African journal of pharmacy and pharmacology 01/2015; 8(47):1186-1191. DOI:10.5897/AJPP2014.4198 · 0.84 Impact Factor
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    • "To assess the impact of malaria infection on the effectiveness of novel TB vaccine candidates, C57BL/6 mice were vaccinated with three unique immunizing preparations using different vaccination strategies. In an initial experiment with a novel vaccine, mice were immunized with the E6-85 TB fusion protein (ESAT6-Antigen 85B) suspended in DDA/MPL adjuvant [26], [27]. As controls, other groups of mice were immunized with BCG. "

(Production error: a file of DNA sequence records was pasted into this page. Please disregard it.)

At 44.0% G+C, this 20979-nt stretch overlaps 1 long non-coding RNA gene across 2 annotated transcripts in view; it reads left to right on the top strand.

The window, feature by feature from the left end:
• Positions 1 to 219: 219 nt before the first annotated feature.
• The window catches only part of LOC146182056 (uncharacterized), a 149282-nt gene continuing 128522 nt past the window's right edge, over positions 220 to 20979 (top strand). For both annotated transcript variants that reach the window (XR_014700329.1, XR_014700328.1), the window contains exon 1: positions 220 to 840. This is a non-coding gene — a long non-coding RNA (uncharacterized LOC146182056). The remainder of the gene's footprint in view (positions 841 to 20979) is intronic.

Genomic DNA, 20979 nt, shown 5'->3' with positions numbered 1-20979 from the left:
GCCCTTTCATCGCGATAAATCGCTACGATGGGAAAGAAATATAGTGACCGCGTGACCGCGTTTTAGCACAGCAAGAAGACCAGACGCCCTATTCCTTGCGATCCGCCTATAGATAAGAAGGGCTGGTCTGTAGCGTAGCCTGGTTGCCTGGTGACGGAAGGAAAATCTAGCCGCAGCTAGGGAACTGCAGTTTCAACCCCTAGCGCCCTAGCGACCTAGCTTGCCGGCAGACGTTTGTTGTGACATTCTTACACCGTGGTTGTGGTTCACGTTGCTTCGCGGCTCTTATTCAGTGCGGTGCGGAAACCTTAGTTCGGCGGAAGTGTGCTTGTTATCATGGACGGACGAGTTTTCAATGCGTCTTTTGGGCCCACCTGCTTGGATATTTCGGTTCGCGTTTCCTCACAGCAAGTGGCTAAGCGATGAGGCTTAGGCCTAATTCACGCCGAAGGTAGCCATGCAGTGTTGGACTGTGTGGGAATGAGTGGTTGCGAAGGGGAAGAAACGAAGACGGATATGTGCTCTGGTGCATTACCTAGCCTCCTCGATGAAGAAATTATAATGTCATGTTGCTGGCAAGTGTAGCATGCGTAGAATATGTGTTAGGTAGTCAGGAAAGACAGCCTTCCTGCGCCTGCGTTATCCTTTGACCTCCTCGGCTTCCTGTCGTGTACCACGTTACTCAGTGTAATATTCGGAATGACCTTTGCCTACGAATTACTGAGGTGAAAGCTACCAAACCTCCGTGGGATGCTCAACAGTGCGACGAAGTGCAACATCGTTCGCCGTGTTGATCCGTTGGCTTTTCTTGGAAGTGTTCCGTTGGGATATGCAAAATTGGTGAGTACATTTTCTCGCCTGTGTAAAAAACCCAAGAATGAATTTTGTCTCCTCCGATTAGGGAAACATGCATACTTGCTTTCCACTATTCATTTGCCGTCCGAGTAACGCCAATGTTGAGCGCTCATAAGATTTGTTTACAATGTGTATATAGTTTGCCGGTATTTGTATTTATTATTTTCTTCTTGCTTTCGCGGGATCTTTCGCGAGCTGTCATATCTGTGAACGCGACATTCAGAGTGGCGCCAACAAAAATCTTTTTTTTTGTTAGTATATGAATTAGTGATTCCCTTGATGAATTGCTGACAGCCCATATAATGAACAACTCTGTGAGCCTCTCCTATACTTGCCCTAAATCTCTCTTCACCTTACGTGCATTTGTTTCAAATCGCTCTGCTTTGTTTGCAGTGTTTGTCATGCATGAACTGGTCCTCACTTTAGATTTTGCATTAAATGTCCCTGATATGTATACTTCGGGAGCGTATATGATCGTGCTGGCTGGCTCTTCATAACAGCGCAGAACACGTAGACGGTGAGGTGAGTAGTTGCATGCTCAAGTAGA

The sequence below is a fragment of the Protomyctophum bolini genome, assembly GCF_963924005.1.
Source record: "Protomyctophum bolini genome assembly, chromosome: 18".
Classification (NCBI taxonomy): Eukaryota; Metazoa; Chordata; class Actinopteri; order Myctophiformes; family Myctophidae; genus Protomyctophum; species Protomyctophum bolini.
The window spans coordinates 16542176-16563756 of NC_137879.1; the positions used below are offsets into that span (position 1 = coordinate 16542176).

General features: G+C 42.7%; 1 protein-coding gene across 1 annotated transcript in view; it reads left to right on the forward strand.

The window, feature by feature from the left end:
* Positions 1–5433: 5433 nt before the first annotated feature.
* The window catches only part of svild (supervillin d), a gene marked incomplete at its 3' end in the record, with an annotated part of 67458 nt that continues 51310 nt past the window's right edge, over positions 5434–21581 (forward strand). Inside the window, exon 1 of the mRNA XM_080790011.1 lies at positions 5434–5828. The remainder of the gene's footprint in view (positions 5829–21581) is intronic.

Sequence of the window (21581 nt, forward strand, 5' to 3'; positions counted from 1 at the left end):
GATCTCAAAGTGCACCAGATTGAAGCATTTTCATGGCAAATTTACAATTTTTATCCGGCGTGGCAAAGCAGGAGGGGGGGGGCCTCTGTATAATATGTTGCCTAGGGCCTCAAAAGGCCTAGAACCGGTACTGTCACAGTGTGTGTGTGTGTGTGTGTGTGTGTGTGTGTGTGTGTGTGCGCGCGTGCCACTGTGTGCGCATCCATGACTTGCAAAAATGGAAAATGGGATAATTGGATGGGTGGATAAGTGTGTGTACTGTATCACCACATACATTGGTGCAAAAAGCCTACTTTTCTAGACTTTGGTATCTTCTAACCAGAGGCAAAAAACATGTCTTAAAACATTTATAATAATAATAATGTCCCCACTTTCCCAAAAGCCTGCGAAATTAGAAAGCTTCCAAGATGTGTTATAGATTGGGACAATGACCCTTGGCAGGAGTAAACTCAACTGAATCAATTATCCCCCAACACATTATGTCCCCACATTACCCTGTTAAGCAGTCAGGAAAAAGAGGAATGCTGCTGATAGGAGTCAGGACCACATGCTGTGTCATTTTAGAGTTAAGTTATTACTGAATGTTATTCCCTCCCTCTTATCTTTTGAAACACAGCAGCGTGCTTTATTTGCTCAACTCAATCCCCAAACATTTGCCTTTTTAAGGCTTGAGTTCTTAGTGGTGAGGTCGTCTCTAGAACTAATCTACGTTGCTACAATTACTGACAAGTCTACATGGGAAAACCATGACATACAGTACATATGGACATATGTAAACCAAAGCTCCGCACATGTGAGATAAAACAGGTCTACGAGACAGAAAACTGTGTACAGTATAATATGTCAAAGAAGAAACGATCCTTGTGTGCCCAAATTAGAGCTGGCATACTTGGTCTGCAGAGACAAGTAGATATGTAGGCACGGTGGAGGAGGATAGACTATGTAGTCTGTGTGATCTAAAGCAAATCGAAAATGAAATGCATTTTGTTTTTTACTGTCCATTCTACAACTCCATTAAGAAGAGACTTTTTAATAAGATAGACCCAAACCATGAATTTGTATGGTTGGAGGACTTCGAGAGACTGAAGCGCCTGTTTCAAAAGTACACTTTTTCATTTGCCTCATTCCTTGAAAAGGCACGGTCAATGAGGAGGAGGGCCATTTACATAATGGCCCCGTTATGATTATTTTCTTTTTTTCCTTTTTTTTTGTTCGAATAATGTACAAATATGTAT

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    ABSTRACT: Given the considerable geographic overlap in the endemic regions for malaria and tuberculosis, it is probable that co-infections with Mycobacterium tuberculosis and Plasmodium species are prevalent. Thus, it is quite likely that both malaria and TB vaccines may be used in the same populations in endemic areas. While novel vaccines are currently being developed and tested individually against each of these pathogens, the efficacy of these vaccines has not been evaluated in co-infection models. To further assess the effectiveness of these new immunization strategies, we investigated whether co-infection with malaria would impact the anti-tuberculosis protection induced by four different types of TB vaccines in a mouse model of pulmonary tuberculosis. Here we show that the anti-tuberculosis protective immunity induced by four different tuberculosis vaccines was not impacted by a concurrent infection with Plasmodium yoelii NL, a nonlethal form of murine malaria. After an aerogenic challenge with virulent M. tuberculosis, the lung bacterial burdens of vaccinated animals were not statistically different in malaria infected and malaria naïve mice. Multi-parameter flow cytometric analysis showed that the frequency and the median fluorescence intensities (MFI) for specific multifunctional T (MFT) cells expressing IFN-γ, TNF-α, and/or IL-2 were suppressed by the presence of malaria parasites at 2 weeks following the malaria infection but was not affected after parasite clearance at 7 and 10 weeks post-challenge with P. yoelii NL. Our data indicate that the effectiveness of novel TB vaccines in protecting against tuberculosis was unaffected by a primary malaria co-infection in a mouse model of pulmonary tuberculosis. While the activities of specific MFT cell subsets were reduced at elevated levels of malaria parasitemia, the T cell suppression was short-lived. Our findings have important relevance in developing strategies for the deployment of new TB vaccines in malaria endemic areas.